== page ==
The world is a vast and complex place, inhabited by 7,110,792,068 different people with varying backgrounds, personalities, and interests. Each and every person on this planet is composed of a unique set of genetic material that differs from one person to the next, which contributes to his or her unique and varied experience on earth. However, while we are all different from one another in a variety of ways, there is one element that ties us all together – our innate desire for human connection.
Throughout history, mankind has gone to extreme lengths in order to communicate with members of its own species. As Dr. Levy explained on March 27, 2013, writing, knowledge and culture have all gone through an evolutionary process, dating back to the primordial stage, wherein tribes would communicate to one another using oral narratives, transient symbols and symbiotic knowledge. From this point onwards, numerous advancements have been made to the communicative process, as humans developed the alphabet, learned to write and go to school, and invent machines such as the printing press, telegraph, television and other forms of mass media that enabled the reproduction and diffusion of knowledge between fellow humans – both near and far. 
However, while each innovation transformed the media landscape within its own right, the Internet has truly revolutionized the way we interact with one another, by providing us with the necessary tools to connect, share and collaborate with the billions of people living in this increasing participatory world.
This is where my journey as a student in Knowledge Management & Social Media begins….
As a Masters student in the Communication department, we have learned about the various technological mediums that have affected the way that humans communicate and function within society. However, throughout the history of my scholarship, I have never participated in a class that has had such as a strong emphasis on the use of the Internet as there has been in CMN 5150. While this course exposed us to a variety of topics associated with knowledge management and social media, the 3 main over-arching themes that will be discussed below are as follows: Knowledge Management; Big Data & Collective Intelligence, as I believe they best encapsulate the overall sentiment of the course as a whole.
As previously mentioned, the communicative process dates back thousands of years to a time when knowledge was exchanged orally. As we continue to evolve, our similarities to our primate ancestors become less evident due to our growing symbolic cognition, reflexivity, ability to engage in complex dialogue and create narratives , as well as our ability to manipulate the increasing database of information to our benefit, as will be discussed further down. However, while the evolution of knowledge is a long and complex process, the following chart has simplified the entre process into 5 basic stages, wherein each stage builds off the previous one. In this regard, while we still communicate with one another in a face-to-face manner, we can also write and save information through a variety of mediums (script, typewriter, computer, etc) and have it disseminated to vast audiences. While each stage is equally important to the process as a whole, the later stages are where the greatest degree of knowledge management occurs.
The term knowledge management encompasses the use of storytelling and personal learning networks in order to identify, capture, evaluate, retrieve, currate and share “all of an enterprise’s information assets. These assets may include databases, documents, policies, procedures, and previously un-captured expertise and experience in individual workers”. This can be done both on a personal level (PKM) or a social level that utilizes a variety of sources such as Facebook, Twitter, Scoopit and WordPress, which allow users to engage with other people and share attained information. Through the process of Stigmergic Collaboration, peers add to, and benefit from, the existing environment of knowledge, by creating a story or “civilized creative conversation.”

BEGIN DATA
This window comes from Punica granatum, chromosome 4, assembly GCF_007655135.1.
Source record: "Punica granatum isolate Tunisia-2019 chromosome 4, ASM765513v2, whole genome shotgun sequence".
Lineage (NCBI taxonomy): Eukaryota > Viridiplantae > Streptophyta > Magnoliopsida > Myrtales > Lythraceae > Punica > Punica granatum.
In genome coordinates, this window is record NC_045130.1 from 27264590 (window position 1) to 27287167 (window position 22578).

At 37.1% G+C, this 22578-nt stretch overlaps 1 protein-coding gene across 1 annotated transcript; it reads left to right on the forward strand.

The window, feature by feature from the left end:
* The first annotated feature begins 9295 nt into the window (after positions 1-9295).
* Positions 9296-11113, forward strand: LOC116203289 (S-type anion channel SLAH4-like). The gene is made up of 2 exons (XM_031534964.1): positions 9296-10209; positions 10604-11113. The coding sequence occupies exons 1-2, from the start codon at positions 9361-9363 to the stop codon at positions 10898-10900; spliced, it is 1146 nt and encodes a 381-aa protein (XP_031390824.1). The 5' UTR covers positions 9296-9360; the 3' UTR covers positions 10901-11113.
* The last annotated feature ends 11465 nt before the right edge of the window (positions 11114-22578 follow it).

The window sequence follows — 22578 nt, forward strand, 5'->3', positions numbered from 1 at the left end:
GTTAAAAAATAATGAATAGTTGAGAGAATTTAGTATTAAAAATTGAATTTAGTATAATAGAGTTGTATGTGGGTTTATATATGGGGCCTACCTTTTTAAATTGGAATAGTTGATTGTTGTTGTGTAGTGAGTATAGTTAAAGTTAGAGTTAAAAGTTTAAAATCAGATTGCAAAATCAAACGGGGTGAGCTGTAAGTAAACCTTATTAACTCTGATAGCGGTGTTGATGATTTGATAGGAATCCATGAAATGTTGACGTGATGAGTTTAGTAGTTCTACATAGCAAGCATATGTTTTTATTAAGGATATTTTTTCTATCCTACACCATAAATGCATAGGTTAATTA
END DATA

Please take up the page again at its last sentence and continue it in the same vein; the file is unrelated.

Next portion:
To join in on the conversation surrounding knowledge management, use the twitter hashtag #KnowledgeManagement
As the world’s population continues to expand and new corporations continuously crop up in order to meet the demands of the global marketplace, the business world has found itself striving for new ways to handle consumer data in order to anticipate trends; increase productivity; and become increasingly innovative, which in turn has been changing society in an unprecedented manner.
However, Data Sets have become “so large and complex that [they have] become difficult to process using on-hand database management tools or traditional data processing applications.” As such, Big Data tools such as new computer software and data analysts, play a tremendous role, by sifting, filtering, curating and analyzing the various forms of aggregated data – painting different portraits depending on the size of the data utilized. In this regard, “what is considered “big data” varies depending on the capabilities of the organization managing the set, and on the capabilities of the applications that are traditionally used to process and analyze the data set in its domain.”  This sentiment is furthered by Skirky, who claims that “when you aggregate a lot of something, it behaves in new ways, and our new communications tools are aggregating out individual ability to create and share, at unprecedented levels of more.” As such, Big Data can take many forms, such as cloud computing, DNA storage (human genome project) and user analytics, in order to predict patterns hidden to the naked eye. However, while computers do the majority of the processing, humans are still an essential component within the equation, as they are required to deconstruct the various contexts through which the data emerges. Software alone has yet to replace this aspect of human cognition.
To join in on the conversation surrounding big data, use the twitter hashtag #BigData
Finally, the theory of Collective Intelligence was introduced to us by Dr. Levy, as a “type of shared or group intelligence that emerges from the collaboration and competition of many individuals.”  The Internet facilitates this form of intelligence by allowing peers from around the world to contribute to the global knowledge databank, as evidenced by the open source encyclopedia Wikipedia that not only allows users to participate, but requires their input in order to ensure the site’s success. In this regard Tapscott and Williams believe that “companies can tap into the emerging global marketplaces to find uniquely qualified minds and discover and develop new products and services faster and much more efficiently than they have in the past, much like the bustling agoras that sprung up in the heart of Athens.”
As such, this reinforces the notion that we are living in an increasingly participatory culture. According to Skirky, “Media is actually like a triathlon, with three different events: people like to consume, but they also like to produce, and to share. We’ve always enjoyed all three of those activities, but until recently, broadcast media rewarded only one of them,” and that by “harnessing of our cognitive surplus allows people to behave in increasingly generous, public, and social ways, relative to their old status as consumers and couch potatoes.” In addition, Tapscott and Williams discuss 4 principles of mass collaboration/collective intelligence that organizations have begun to harness in order to drive innovation in their workplaces, communities, and industries: